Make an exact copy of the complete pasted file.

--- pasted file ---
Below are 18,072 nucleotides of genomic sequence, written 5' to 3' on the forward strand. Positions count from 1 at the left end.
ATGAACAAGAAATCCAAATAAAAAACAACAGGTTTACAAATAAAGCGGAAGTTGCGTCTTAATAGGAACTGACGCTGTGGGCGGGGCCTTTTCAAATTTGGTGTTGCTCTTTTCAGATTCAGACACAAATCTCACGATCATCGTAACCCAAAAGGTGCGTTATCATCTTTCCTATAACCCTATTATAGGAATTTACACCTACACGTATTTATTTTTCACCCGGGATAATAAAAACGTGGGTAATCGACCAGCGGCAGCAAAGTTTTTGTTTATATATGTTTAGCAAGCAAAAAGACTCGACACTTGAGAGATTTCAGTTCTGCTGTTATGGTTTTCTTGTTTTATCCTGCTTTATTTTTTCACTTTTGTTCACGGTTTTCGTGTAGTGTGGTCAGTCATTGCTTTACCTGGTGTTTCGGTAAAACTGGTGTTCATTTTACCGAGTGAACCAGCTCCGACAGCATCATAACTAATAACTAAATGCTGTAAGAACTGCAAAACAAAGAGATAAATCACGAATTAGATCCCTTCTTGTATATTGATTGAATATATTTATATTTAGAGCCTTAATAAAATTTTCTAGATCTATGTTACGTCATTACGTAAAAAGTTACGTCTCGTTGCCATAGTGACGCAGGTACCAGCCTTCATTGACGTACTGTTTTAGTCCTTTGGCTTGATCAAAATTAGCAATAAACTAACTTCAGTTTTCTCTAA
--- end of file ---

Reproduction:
Below are 18,072 nucleotides of genomic sequence, written 5' to 3' on the forward strand. Positions count from 1 at the left end.
ATGAACAAGAAATCCAAATAAAAAACAACAGGTTTACAAATAAAGCGGAAGTTGCGTCTTAATAGGAACTGACGCTGTGGGCGGGGCCTTTTCAAATTTGGTGTTGCTCTTTTCAGATTCAGACACAAATCTCACGATCATCGTAACCCAAAAGGTGCGTTATCATCTTTCCTATAACCCTATTATAGGAATTTACACCTACACGTATTTATTTTTCACCCGGGATAATAAAAACGTGGGTAATCGACCAGCGGCAGCAAAGTTTTTGTTTATATATGTTTAGCAAGCAAAAAGACTCGACACTTGAGAGATTTCAGTTCTGCTGTTATGGTTTTCTTGTTTTATCCTGCTTTATTTTTTCACTTTTGTTCACGGTTTTCGTGTAGTGTGGTCAGTCATTGCTTTACCTGGTGTTTCGGTAAAACTGGTGTTCATTTTACCGAGTGAACCAGCTCCGACAGCATCATAACTAATAACTAAATGCTGTAAGAACTGCAAAACAAAGAGATAAATCACGAATTAGATCCCTTCTTGTATATTGATTGAATATATTTATATTTAGAGCCTTAATAAAATTTTCTAGATCTATGTTACGTCATTACGTAAAAAGTTACGTCTCGTTGCCATAGTGACGCAGGTACCAGCCTTCATTGACGTACTGTTTTAGTCCTTTGGCTTGATCAAAATTAGCAATAAACTAACTTCAGTTTTCTCTAA